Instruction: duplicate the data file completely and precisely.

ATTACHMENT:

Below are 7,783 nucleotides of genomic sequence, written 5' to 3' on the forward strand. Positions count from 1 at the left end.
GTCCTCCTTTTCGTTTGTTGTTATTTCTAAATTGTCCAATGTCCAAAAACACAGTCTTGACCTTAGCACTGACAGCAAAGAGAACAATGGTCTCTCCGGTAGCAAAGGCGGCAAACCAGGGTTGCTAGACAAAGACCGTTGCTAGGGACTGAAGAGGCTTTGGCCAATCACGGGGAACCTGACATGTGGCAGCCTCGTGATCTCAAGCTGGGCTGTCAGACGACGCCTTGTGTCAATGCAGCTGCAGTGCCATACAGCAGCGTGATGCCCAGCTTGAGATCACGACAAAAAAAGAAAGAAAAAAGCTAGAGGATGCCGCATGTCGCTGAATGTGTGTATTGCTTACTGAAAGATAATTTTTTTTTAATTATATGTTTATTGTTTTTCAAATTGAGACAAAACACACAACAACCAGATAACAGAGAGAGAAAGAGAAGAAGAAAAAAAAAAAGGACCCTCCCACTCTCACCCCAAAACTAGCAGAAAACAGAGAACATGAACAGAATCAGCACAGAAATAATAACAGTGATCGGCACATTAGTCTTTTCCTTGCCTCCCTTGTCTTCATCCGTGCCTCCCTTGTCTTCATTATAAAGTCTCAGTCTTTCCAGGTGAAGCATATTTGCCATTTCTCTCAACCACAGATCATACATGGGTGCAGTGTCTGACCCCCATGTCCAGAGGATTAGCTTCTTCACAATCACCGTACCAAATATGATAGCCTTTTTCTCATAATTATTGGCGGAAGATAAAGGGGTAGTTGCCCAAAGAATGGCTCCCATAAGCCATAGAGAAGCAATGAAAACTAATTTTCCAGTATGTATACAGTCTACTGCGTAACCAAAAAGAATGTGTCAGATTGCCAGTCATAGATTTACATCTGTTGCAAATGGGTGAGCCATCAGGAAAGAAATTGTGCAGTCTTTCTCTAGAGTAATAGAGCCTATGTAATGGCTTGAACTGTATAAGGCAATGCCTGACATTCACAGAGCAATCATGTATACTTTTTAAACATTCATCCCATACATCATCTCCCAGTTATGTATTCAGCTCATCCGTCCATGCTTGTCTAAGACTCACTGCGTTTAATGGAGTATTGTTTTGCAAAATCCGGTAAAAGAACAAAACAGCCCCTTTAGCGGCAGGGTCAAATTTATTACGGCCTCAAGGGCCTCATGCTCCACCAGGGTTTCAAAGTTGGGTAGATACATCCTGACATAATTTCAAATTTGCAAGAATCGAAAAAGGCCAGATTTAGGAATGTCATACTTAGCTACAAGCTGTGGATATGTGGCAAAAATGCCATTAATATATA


Below are 7,783 nucleotides of genomic sequence, written 5' to 3' on the forward strand. Positions count from 1 at the left end.
GTCCTCCTTTTCGTTTGTTGTTATTTCTAAATTGTCCAATGTCCAAAAACACAGTCTTGACCTTAGCACTGACAGCAAAGAGAACAATGGTCTCTCCGGTAGCAAAGGCGGCAAACCAGGGTTGCTAGACAAAGACCGTTGCTAGGGACTGAAGAGGCTTTGGCCAATCACGGGGAACCTGACATGTGGCAGCCTCGTGATCTCAAGCTGGGCTGTCAGACGACGCCTTGTGTCAATGCAGCTGCAGTGCCATACAGCAGCGTGATGCCCAGCTTGAGATCACGACAAAAAAAGAAAGAAAAAAGCTAGAGGATGCCGCATGTCGCTGAATGTGTGTATTGCTTACTGAAAGATAATTTTTTTTTAATTATATGTTTATTGTTTTTCAAATTGAGACAAAACACACAACAACCAGATAACAGAGAGAGAAAGAGAAGAAGAAAAAAAAAAAGGACCCTCCCACTCTCACCCCAAAACTAGCAGAAAACAGAGAACATGAACAGAATCAGCACAGAAATAATAACAGTGATCGGCACATTAGTCTTTTCCTTGCCTCCCTTGTCTTCATCCGTGCCTCCCTTGTCTTCATTATAAAGTCTCAGTCTTTCCAGGTGAAGCATATTTGCCATTTCTCTCAACCACAGATCATACATGGGTGCAGTGTCTGACCCCCATGTCCAGAGGATTAGCTTCTTCACAATCACCGTACCAAATATGATAGCCTTTTTCTCATAATTATTGGCGGAAGATAAAGGGGTAGTTGCCCAAAGAATGGCTCCCATAAGCCATAGAGAAGCAATGAAAACTAATTTTCCAGTATGTATACAGTCTACTGCGTAACCAAAAAGAATGTGTCAGATTGCCAGTCATAGATTTACATCTGTTGCAAATGGGTGAGCCATCAGGAAAGAAATTGTGCAGTCTTTCTCTAGAGTAATAGAGCCTATGTAATGGCTTGAACTGTATAAGGCAATGCCTGACATTCACAGAGCAATCATGTATACTTTTTAAACATTCATCCCATACATCATCTCCCAGTTATGTATTCAGCTCATCCGTCCATGCTTGTCTAAGACTCACTGCGTTTAATGGAGTATTGTTTTGCAAAATCCGGTAAAAGAACAAAACAGCCCCTTTAGCGGCAGGGTCAAATTTATTACGGCCTCAAGGGCCTCATGCTCCACCAGGGTTTCAAAGTTGGGTAGATACATCCTGACATAATTTCAAATTTGCAAGAATCGAAAAAGGCCAGATTTAGGAATGTCATACTTAGCTACAAGCTGTGGATATGTGGCAAAAATGCCATTAATATATA